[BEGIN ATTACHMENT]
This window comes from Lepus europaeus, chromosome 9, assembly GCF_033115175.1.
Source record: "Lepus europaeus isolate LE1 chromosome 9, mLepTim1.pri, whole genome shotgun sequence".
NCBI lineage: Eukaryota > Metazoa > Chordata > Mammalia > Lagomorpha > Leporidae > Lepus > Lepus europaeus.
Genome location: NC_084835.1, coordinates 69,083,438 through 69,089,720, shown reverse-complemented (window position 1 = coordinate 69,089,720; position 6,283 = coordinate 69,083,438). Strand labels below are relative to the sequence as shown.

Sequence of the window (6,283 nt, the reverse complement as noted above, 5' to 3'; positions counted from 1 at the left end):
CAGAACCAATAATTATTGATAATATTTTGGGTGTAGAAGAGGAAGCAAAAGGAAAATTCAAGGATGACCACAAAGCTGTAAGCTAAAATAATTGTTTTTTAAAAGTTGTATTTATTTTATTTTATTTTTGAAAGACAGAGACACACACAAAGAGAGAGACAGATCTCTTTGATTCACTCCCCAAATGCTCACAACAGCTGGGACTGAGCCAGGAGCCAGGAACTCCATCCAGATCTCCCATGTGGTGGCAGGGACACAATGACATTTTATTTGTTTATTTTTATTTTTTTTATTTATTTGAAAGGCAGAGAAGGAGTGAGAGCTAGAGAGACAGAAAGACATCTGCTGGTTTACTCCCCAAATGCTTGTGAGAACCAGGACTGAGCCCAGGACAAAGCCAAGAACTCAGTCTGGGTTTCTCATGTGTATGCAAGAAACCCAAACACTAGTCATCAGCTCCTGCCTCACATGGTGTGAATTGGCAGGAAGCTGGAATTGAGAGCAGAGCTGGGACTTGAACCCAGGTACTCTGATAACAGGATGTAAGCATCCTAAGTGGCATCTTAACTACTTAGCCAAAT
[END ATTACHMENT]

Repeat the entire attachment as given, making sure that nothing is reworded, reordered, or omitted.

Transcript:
This window comes from Lepus europaeus, chromosome 9, assembly GCF_033115175.1.
Source record: "Lepus europaeus isolate LE1 chromosome 9, mLepTim1.pri, whole genome shotgun sequence".
NCBI lineage: Eukaryota > Metazoa > Chordata > Mammalia > Lagomorpha > Leporidae > Lepus > Lepus europaeus.
Genome location: NC_084835.1, coordinates 69,083,438 through 69,089,720, shown reverse-complemented (window position 1 = coordinate 69,089,720; position 6,283 = coordinate 69,083,438). Strand labels below are relative to the sequence as shown.

Sequence of the window (6,283 nt, the reverse complement as noted above, 5' to 3'; positions counted from 1 at the left end):
CAGAACCAATAATTATTGATAATATTTTGGGTGTAGAAGAGGAAGCAAAAGGAAAATTCAAGGATGACCACAAAGCTGTAAGCTAAAATAATTGTTTTTTAAAAGTTGTATTTATTTTATTTTATTTTTGAAAGACAGAGACACACACAAAGAGAGAGACAGATCTCTTTGATTCACTCCCCAAATGCTCACAACAGCTGGGACTGAGCCAGGAGCCAGGAACTCCATCCAGATCTCCCATGTGGTGGCAGGGACACAATGACATTTTATTTGTTTATTTTTATTTTTTTTATTTATTTGAAAGGCAGAGAAGGAGTGAGAGCTAGAGAGACAGAAAGACATCTGCTGGTTTACTCCCCAAATGCTTGTGAGAACCAGGACTGAGCCCAGGACAAAGCCAAGAACTCAGTCTGGGTTTCTCATGTGTATGCAAGAAACCCAAACACTAGTCATCAGCTCCTGCCTCACATGGTGTGAATTGGCAGGAAGCTGGAATTGAGAGCAGAGCTGGGACTTGAACCCAGGTACTCTGATAACAGGATGTAAGCATCCTAAGTGGCATCTTAACTACTTAGCCAAAT